Besides getting out flashcards, what can you do to help remember things better and learn new things more quickly? Check out these 10 effective ways on how to improve memory:

1. Exercise and Get Your Body Moving

Exercising doesn’t just exercise the body, it also helps to exercise your brain. Obesity and the myriad of diseases that eventually set in as a result of being overweight can cause serious harm to the brain.

Furthermore, without regular exercise, plaque starts to build up in your arteries, and your blood vessels begin to lose the ability to effectively pump blood. Plaque buildup leads to heart attacks and it also reduces the amount of oxygen and nutrients that your blood carries to your brain. When the nutrients don’t make it there, the brain’s ability to function is compromised.

To prevent this from happening, make sure you get moving every day. Even if it’s just a brisk walk, it’ll help you maintain and increase your mental acuity. Brisk walking, swimming and dancing are all excellent activities. Take a look at these 5 Ways to Find Time for Exercise.

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2. Eliminate Stressors and Seek Help If You’re Depressed

Anything that causes you major stress, like anger or anxiety, will in time begin to eat away the parts of your brain that are responsible for memory. Amongst the most brain-damaging stressors is depression, which is actually often misdiagnosed a a memory problem since one of its primary symptoms is the inability to concentrate.

If you can’t concentrate, then you might feel like you are constantly forgetting things. Depression increases the levels of cortisol in your bloodstream which elevates the cortisol levels in the brain. Doctors have found that increased cortisol diminishes certain areas of the brain, especially the hippocampus which is where short-term memories are stored.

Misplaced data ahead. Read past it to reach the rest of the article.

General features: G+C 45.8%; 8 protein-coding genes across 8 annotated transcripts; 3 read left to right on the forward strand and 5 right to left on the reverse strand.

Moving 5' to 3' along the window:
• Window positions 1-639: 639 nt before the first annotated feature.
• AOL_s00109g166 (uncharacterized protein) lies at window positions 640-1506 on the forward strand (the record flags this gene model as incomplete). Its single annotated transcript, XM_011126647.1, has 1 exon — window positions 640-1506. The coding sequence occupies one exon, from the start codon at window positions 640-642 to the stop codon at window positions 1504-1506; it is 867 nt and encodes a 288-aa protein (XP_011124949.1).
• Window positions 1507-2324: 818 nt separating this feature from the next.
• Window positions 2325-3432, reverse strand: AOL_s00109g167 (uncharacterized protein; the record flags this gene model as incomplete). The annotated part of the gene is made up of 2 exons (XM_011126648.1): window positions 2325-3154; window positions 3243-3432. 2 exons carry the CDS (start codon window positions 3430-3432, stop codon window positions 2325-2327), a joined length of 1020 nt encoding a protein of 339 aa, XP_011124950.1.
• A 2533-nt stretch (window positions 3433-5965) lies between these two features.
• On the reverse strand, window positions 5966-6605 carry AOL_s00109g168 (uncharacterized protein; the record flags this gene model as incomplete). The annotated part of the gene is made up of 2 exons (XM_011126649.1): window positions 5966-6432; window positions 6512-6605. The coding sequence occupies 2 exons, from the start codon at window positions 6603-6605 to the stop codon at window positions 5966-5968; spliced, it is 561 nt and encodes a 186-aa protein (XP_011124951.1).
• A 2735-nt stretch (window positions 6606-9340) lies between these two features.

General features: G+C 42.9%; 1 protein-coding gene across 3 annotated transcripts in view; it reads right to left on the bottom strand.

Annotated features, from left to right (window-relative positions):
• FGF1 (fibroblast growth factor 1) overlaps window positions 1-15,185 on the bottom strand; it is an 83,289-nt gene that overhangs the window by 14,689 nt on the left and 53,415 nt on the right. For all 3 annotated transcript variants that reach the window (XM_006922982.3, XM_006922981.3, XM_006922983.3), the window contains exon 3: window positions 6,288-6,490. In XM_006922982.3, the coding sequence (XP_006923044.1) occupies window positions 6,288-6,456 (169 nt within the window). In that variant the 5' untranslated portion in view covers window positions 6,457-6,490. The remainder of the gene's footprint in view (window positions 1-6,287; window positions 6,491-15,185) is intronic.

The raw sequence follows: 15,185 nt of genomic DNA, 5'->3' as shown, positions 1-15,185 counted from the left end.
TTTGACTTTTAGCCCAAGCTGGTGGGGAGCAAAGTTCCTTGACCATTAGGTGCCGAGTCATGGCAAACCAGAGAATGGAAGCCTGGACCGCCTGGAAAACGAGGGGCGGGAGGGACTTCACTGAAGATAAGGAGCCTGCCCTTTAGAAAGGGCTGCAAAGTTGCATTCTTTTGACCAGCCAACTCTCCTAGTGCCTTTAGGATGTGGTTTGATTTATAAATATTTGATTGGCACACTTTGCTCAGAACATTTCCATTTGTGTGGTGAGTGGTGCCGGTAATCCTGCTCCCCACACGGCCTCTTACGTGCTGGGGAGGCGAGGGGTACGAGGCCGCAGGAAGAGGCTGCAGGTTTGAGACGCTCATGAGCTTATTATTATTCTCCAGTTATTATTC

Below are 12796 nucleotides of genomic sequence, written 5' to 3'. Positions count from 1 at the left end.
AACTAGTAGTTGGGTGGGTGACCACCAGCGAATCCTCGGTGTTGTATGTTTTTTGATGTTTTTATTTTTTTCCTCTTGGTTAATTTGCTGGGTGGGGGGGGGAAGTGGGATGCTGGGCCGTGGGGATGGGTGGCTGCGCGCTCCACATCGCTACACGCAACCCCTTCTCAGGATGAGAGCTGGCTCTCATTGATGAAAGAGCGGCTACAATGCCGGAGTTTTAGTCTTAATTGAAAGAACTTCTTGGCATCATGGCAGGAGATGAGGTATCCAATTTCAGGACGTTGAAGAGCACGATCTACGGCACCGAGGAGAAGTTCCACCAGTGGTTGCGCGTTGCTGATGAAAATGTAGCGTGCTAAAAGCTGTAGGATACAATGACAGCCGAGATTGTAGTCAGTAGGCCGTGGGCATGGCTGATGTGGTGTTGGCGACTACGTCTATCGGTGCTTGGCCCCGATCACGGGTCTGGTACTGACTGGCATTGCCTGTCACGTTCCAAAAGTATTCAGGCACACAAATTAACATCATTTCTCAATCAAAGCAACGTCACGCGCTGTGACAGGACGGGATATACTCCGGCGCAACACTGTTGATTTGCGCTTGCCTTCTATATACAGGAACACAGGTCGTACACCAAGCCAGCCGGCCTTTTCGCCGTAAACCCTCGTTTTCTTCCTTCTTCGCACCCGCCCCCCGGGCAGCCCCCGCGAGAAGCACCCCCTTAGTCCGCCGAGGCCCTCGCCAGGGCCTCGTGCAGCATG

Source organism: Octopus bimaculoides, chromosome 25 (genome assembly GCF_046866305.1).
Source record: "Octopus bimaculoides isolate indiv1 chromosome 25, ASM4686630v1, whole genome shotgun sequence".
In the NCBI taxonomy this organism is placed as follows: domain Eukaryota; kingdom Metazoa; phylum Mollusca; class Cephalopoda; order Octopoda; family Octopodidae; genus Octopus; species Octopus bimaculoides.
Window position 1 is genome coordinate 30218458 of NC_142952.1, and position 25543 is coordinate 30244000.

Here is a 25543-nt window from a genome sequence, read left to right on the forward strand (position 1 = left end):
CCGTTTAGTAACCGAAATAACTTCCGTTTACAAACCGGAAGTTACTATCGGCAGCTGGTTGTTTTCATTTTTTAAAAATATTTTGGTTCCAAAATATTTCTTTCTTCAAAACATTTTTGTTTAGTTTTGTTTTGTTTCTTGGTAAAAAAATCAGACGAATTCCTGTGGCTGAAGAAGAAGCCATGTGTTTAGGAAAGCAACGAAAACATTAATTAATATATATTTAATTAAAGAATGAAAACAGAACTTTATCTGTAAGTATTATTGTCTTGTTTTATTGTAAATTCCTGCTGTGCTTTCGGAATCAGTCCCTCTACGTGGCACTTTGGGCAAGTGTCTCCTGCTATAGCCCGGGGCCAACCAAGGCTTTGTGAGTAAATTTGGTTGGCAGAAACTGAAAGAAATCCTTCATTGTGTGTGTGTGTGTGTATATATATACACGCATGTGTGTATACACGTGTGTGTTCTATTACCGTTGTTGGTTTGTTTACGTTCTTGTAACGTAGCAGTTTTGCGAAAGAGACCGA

Prolonged depression can thus destroy your brain’s ability to remember anything new. Seek professional help to combat your depression – your brain will thank you.

3. Get a Good Night’s Sleep and Take Naps

Getting a consistent 7 to 8 hours of sleep each night will increase your memory. During sleep, the brain firms up memories of recently acquired information.

Getting enough sleep will help you get through the full spectrum of nocturnal cycles that are essential to optimal brain and body functioning during the waking hours. Taking a nap throughout the day, especially after learning something new, can also help you to retain those memories as well as recharge your brain and keep it sharper longer.

4. Feed Your Brain

Fifty to sixty percent of the brain’s overall weight is pure fat, which is used to insulate its billions of nerve cells. The better insulated a cell is, the faster it can send messages and the quicker you will be thinking.

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This is precisely why parents are advised to feed their young children whole milk and to restrict dieting – their brains’ need fat to grow and work properly. Skimping on fats can be devastating even to the adult brain.

Thus, eating foods that contain a healthy mix of fats is vital for long-term memory. Some excellent food choices include fish (especially anchovies, mackerel and wild salmon) and dark leafy green vegetables. Here’re more brain food choices: 12 Foods that Can Improve Your Brain Power